The Munitions Assignment Board, like the War Materials Board, has no real staff of its own. It depends for its decisions upon the recommendations of the Defense Aid Division of the War Department. It exists to weight the military considerations of the War Department against political considerations. Yet it is not equipped to relate military and economic factors or to fulfill a real political function.

It is weak because it is not representatives. The Chinese government, for instance, may ask for, and obtain, a requisition for 20,000 howitzers. On the basis of this order an offensive is planned at Chungking. Units are regrouped, strategy is revised, ammunition is manufactured and supply lines are laid. Then four months later, the Munitions Assignment Board decides that Java must have howitzers at any cost, or the Shipping Board finds that shipping considerations require that the howitzers can only be taken to the Near East. So the promise to China is broken. The point is not that the decision is an irrational one; it is that China’s representative must report to Chungking that once again China’s interests have been overridden in a meeting at which China was not given a chance to state her case, and for reasons that are never explained. Every day this is happening to our allies. Their morale demands that they participate in such vital decisions.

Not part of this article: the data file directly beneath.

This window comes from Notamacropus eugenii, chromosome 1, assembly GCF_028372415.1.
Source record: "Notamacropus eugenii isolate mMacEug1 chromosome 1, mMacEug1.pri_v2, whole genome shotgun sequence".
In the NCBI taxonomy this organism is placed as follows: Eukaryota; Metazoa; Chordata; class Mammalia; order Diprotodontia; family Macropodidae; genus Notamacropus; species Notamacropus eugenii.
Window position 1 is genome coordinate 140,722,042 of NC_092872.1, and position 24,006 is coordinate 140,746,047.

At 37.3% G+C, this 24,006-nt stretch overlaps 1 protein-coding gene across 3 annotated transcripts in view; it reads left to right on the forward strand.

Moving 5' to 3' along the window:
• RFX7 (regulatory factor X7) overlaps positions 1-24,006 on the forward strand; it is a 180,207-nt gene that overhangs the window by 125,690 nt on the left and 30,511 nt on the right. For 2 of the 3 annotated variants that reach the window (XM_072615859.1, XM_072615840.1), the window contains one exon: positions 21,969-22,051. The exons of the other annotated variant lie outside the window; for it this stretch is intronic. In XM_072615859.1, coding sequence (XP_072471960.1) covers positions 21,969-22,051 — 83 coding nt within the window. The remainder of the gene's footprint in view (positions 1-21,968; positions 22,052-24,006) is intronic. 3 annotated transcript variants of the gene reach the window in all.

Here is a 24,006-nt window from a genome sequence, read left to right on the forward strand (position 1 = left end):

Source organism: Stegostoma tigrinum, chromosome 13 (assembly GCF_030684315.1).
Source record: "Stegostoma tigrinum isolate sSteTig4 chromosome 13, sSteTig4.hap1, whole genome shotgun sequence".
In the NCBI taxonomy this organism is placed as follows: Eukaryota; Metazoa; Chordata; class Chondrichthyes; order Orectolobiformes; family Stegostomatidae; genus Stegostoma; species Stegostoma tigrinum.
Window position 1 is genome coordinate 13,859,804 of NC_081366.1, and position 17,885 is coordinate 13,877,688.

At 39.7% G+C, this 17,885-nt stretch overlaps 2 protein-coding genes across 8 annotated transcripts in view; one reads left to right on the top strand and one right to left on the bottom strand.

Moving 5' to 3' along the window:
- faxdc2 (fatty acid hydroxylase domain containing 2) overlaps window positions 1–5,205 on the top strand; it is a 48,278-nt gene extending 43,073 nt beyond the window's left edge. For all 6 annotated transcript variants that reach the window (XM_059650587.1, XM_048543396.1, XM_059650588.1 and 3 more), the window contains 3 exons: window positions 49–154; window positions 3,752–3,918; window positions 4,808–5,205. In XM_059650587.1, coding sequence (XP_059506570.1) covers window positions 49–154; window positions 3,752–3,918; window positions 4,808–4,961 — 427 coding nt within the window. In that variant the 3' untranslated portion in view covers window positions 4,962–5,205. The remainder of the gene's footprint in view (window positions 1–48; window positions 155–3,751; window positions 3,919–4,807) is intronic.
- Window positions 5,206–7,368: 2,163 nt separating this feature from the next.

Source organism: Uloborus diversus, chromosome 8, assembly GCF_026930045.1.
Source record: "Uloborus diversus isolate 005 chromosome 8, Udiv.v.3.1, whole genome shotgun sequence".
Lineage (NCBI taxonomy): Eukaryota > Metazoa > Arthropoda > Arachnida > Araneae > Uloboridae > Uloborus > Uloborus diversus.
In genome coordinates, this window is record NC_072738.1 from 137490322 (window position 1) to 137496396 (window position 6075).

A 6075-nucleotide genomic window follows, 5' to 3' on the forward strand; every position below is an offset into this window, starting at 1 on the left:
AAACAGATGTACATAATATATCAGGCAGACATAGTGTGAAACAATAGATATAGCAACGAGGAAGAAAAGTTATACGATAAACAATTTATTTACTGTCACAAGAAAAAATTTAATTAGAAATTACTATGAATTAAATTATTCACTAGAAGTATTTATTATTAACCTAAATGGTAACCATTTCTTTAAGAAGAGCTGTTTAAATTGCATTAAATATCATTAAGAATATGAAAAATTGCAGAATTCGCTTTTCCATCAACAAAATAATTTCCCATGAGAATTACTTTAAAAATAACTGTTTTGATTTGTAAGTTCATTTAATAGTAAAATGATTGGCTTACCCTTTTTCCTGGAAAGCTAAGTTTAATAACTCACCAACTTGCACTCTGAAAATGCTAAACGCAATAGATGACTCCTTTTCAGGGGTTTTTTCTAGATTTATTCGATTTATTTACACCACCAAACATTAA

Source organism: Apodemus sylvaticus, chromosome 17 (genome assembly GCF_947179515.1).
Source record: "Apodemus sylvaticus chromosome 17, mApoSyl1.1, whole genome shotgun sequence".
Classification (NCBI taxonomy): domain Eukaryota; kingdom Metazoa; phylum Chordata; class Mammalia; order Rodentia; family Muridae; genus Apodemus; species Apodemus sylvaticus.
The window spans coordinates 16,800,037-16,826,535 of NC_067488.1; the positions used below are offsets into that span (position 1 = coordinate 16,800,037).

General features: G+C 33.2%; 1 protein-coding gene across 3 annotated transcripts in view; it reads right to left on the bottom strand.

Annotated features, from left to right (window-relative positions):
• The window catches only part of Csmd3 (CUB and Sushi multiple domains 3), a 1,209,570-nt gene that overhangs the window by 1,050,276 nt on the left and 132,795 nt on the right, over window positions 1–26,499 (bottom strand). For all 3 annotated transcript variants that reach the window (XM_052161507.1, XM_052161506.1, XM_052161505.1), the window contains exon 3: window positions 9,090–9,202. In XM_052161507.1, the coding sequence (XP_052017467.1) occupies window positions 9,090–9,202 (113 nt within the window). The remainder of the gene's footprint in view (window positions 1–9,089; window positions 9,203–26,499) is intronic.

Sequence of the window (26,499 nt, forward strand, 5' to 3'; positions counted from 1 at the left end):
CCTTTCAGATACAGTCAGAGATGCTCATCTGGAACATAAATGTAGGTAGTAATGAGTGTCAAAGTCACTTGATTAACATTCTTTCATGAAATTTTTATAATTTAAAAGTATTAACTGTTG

The Munitions Assignments Board is weakened also because the War Department on which it depends is national in bias. At a time when we were desperately short of weapons and when we were not in the war, it would have been difficult for the War Department  to have been anything else. Yet the training of our army officers prepares them essentially for an America First rather than a United Nations war. Their primary concern, quite naturally, is not: who, throughout the world, can make the best use of American weapons? but: how can American weapons be used to make our army the world’s best? To counteract this bias, the Lease-Lend Administration became in many instances the advocate of the foreign governments. Consequently a certain conflict arose between it and the War Department. Now the War Department has instructed foreign missions to make their requests directly to itself. There is a strong move to reduce the Lease-Lend Administration, for all the excellence of its staff, to no more than a bookkeeping agency.